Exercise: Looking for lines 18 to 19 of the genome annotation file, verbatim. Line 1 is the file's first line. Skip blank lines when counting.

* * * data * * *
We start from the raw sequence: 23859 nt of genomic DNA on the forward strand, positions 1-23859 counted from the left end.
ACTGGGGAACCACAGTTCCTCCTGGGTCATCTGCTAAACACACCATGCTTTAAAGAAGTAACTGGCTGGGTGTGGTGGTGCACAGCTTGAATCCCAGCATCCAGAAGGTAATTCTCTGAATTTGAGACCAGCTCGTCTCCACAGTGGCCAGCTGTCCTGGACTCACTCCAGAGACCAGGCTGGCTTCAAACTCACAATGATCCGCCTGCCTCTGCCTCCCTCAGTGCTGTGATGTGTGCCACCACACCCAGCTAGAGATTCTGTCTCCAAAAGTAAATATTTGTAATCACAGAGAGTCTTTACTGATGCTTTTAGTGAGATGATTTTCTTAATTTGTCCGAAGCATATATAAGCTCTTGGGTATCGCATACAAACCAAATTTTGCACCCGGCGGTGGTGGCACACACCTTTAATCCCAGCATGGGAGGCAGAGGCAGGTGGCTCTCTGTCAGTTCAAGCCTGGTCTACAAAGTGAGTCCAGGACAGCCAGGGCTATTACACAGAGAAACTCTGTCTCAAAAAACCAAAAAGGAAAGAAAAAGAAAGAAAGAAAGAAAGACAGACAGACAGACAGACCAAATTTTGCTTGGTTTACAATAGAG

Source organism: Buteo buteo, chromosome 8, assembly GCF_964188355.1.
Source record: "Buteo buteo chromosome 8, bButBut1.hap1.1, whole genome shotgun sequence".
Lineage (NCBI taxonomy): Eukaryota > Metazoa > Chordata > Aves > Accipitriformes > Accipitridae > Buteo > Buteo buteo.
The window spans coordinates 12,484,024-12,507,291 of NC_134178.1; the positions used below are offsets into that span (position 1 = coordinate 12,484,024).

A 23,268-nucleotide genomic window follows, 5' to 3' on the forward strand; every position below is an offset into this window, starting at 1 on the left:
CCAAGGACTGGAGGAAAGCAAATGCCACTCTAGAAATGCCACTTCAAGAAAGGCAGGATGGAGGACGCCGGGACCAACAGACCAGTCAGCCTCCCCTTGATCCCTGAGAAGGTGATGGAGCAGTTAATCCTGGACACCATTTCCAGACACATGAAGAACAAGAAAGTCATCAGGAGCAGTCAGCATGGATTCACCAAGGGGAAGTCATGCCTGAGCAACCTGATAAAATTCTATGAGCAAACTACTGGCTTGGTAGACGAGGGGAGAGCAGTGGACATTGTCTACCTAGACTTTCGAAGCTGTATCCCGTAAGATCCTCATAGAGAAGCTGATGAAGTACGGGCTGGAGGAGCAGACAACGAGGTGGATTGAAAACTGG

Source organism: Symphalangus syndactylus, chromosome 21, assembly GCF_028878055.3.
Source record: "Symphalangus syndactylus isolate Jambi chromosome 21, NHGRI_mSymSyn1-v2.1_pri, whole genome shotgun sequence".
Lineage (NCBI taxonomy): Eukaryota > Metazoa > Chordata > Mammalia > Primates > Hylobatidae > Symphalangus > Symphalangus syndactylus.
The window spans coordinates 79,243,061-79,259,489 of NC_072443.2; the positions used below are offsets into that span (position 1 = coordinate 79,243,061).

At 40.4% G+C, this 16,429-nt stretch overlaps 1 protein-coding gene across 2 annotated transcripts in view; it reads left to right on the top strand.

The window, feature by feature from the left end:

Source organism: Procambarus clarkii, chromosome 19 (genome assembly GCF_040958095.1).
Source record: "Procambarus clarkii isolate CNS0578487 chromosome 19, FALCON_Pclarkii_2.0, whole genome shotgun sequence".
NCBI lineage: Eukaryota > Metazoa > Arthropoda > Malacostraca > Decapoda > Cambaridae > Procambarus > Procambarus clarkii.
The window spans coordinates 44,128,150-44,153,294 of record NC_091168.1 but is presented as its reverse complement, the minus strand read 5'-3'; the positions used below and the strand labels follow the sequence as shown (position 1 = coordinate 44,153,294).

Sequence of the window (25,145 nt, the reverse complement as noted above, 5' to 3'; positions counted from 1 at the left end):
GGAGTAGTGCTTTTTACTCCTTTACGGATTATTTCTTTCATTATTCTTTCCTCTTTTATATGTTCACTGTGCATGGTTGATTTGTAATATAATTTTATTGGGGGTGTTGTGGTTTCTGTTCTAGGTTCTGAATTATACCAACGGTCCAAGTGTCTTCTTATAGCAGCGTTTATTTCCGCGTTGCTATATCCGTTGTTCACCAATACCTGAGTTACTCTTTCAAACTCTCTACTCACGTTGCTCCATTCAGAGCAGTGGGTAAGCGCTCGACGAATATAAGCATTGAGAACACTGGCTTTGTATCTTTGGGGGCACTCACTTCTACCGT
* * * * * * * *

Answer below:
The window spans coordinates 44,128,150-44,153,294 of record NC_091168.1 but is presented as its reverse complement, the minus strand read 5'-3'; the positions used below and the strand labels follow the sequence as shown (position 1 = coordinate 44,153,294).

Sequence of the window (25,145 nt, the reverse complement as noted above, 5' to 3'; positions counted from 1 at the left end):